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The Flash #22 Review

Comic Books

The Flash #22 Review

Today in The Flash, readers get a conclusion of sorts when it comes to “The Button” storyline, but given how obtuse it has been thus far I don’t expect a lot of answers. Since Geoff Johns teased earlier this week details about his “Doomsday Clock” storyline we’re sure to get some kind of crumbs to talk about before that story drops in November.

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The Flash #22 Review
The Flash #22
Writer: Joshua Williamson
Artist: Howard Porter
Publisher: DC Comics

So what’s it about? The official summary reads:

“THE BUTTON” part four! The cataclysmic events of DC UNIVERSE: REBIRTH #1 continue here! The Dark Knight and The Fastest Man Alive, the two greatest detectives on any world, unite to explore the mystery behind a certain blood-stained smiley button embedded in the Batcave wall. What starts as a simple investigation turns deadly when the secrets of the button prove irresistible to an unwelcome third party—and it’s not who anyone suspects! It’s a mystery woven through time, and the ticking clock starts here!

Why does this book matter?

“The Button” is definitively mixing The Watchmen story into the DC universe, which means if you care about either you probably need to read this! So far Joshua Williamson has been doing a great job harkening back to The Watchmen, which has made the reading experience fun for those who love that graphic novel.

Fine, you have my attention. What’s good about it?

Opening where we left off, Williamson continues to lay down small details via dialogue suggesting some characters know things that others don’t and those things they know are huge reveals for later. Reverse-Flash is back and he’s got the button, but all the while there’s no definitive answers as to how the button has power or what it all means. That’s part of the joy in reading this issue because it manages to tease you in a fun and interesting way. That includes a major character that pops in to save the day only to be smited just as Reverse-Flash was in the first issue of this story arc. This issue ends up closing the loop started in the first issue and focuses heavily on the fallout of what happened in Batman #22. It’s clear a seed was planted in this story arc that will payoff later.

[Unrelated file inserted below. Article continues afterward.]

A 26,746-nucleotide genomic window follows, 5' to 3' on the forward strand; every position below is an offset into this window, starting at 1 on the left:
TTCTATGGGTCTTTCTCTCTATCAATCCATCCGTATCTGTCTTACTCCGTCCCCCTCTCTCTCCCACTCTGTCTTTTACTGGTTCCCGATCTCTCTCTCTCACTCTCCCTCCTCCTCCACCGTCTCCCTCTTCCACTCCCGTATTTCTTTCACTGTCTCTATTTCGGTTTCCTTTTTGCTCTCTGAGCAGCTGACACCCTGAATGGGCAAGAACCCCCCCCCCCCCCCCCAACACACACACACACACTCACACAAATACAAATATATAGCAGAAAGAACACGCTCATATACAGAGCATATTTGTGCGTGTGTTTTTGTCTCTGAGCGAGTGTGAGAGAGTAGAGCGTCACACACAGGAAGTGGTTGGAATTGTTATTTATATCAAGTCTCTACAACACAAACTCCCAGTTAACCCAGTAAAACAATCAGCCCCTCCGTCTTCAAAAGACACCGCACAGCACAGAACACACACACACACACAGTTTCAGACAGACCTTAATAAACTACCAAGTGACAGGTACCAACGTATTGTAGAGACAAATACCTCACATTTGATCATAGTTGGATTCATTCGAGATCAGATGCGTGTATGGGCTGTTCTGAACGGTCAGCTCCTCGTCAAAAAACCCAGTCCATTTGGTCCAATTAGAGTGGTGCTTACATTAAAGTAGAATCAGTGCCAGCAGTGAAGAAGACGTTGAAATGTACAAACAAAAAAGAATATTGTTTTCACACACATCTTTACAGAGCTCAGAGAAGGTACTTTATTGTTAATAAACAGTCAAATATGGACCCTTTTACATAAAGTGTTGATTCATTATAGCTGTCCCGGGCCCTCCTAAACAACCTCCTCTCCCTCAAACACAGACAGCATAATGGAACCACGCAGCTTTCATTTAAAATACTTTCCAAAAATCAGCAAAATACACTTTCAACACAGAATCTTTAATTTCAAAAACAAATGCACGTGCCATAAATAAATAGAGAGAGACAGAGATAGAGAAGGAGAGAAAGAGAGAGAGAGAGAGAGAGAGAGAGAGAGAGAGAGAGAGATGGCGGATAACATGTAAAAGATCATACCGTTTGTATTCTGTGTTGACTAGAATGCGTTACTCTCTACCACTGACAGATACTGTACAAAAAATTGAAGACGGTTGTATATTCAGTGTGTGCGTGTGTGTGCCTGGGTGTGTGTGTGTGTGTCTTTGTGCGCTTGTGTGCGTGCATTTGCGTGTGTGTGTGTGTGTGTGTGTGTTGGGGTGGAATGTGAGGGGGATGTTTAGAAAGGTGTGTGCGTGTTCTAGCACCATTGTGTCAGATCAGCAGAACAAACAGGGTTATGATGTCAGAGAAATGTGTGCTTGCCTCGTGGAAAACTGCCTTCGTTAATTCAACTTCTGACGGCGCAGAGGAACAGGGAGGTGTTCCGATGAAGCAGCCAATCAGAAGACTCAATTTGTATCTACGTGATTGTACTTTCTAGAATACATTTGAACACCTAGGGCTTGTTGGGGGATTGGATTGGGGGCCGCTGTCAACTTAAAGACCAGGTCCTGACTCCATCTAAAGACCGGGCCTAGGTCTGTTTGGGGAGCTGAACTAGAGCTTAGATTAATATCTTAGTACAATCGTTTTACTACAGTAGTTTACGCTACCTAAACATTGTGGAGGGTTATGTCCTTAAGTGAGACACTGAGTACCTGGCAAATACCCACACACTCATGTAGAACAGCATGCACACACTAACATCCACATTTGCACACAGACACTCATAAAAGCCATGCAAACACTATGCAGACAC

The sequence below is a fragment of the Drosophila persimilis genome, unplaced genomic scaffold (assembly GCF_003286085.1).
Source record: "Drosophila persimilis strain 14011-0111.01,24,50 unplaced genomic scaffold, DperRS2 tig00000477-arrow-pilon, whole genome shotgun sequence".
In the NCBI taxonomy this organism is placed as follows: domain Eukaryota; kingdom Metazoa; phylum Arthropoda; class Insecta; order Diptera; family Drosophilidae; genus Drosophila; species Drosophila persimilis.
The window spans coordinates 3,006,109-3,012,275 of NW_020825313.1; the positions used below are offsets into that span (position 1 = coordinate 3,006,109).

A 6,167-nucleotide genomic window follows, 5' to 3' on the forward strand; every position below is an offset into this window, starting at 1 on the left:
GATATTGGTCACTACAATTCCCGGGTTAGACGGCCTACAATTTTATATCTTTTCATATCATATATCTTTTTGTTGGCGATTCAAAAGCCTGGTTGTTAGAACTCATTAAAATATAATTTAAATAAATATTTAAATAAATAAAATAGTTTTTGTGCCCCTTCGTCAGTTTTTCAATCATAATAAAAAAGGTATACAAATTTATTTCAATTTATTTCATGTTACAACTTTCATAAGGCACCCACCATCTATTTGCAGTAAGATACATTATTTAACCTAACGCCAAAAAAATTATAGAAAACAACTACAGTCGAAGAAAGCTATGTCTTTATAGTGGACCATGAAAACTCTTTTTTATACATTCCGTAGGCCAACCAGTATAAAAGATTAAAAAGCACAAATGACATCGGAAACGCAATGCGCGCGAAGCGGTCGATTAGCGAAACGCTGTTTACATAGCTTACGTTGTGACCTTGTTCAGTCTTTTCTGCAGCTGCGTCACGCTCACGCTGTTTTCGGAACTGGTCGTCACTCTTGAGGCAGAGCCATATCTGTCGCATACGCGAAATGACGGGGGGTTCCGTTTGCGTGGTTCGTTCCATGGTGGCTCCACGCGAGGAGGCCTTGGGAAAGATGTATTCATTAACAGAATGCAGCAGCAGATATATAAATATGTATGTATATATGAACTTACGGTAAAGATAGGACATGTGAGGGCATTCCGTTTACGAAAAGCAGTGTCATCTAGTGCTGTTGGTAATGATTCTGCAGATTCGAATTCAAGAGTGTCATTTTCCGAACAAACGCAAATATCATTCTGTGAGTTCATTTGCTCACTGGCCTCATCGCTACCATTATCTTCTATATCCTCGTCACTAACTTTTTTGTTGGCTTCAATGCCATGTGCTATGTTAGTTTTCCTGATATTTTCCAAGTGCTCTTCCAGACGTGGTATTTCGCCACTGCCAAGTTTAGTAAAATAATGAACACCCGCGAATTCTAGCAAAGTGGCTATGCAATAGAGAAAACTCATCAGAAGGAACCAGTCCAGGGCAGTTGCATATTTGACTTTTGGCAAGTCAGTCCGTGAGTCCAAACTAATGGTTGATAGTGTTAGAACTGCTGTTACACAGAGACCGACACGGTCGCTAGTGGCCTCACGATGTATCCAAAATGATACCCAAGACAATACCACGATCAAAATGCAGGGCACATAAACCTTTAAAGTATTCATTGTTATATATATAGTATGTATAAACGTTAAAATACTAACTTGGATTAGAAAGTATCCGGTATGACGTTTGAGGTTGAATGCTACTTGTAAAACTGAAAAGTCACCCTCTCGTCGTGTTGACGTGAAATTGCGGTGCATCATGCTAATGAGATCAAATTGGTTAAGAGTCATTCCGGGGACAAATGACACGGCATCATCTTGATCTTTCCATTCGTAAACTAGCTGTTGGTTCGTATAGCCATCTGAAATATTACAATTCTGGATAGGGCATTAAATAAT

The Flash #22 Review
Back to where we left off!

Howard Porter draws the main story in this issue quite well. His kinetic lines suit Flash and do well to capture the chaos and craziness of the dimension hopping Flash and Batman are doing. Dramatic deaths are ever more so due to the incredible detail Porter instills in the crumbling flesh and shocked faces. It’s truly frightening.

The epilogue is what everyone will be talking about around the watercooler though. In five pages–presumably written by Geoff Johns and drawn by David Frank–the reader is teased as to what is to come. The panel structure is exactly what we’ve come to expect from The Watchmen and a hand that enters the frame is clearly a certain character from that series too. It’s a tease, but it lays down an answer to a question everyone assumed the answer to. They assumed right! The symbolic nature of the end of this epilogue is particularly interesting and should give folks plenty to ponder until November.

The Flash #22 Review
This story arc is going to change the character forever.

It can’t be perfect can it?

This issue certainly feels short. Since it wraps up the journey Batman and Flash are going through it’s mostly a short end and some reflection. That includes the reflection you’ll be doing after reading the epilogue. This issue is mostly crumbs to ponder, no big story beats, and a start to something more. That makes it a good issue, but not one that you’ll want to reread any time soon.

Is It Good?

A great issue in that it sets up major elements to ponder later. It’s also filled with dramatic beats that are out of this world.

The Flash #22
Is It Good?
A good issue that's more of a kick starter than a satisfying issue you'll reread over and over.
Some incredibly dramatic moments
Detailed and kinetic art from Porter works very well
The epilogue gives us just enough to ponder until November
Ultimately this is a kickstart to what is to come with a lot of crumbs, but not a lot of answers

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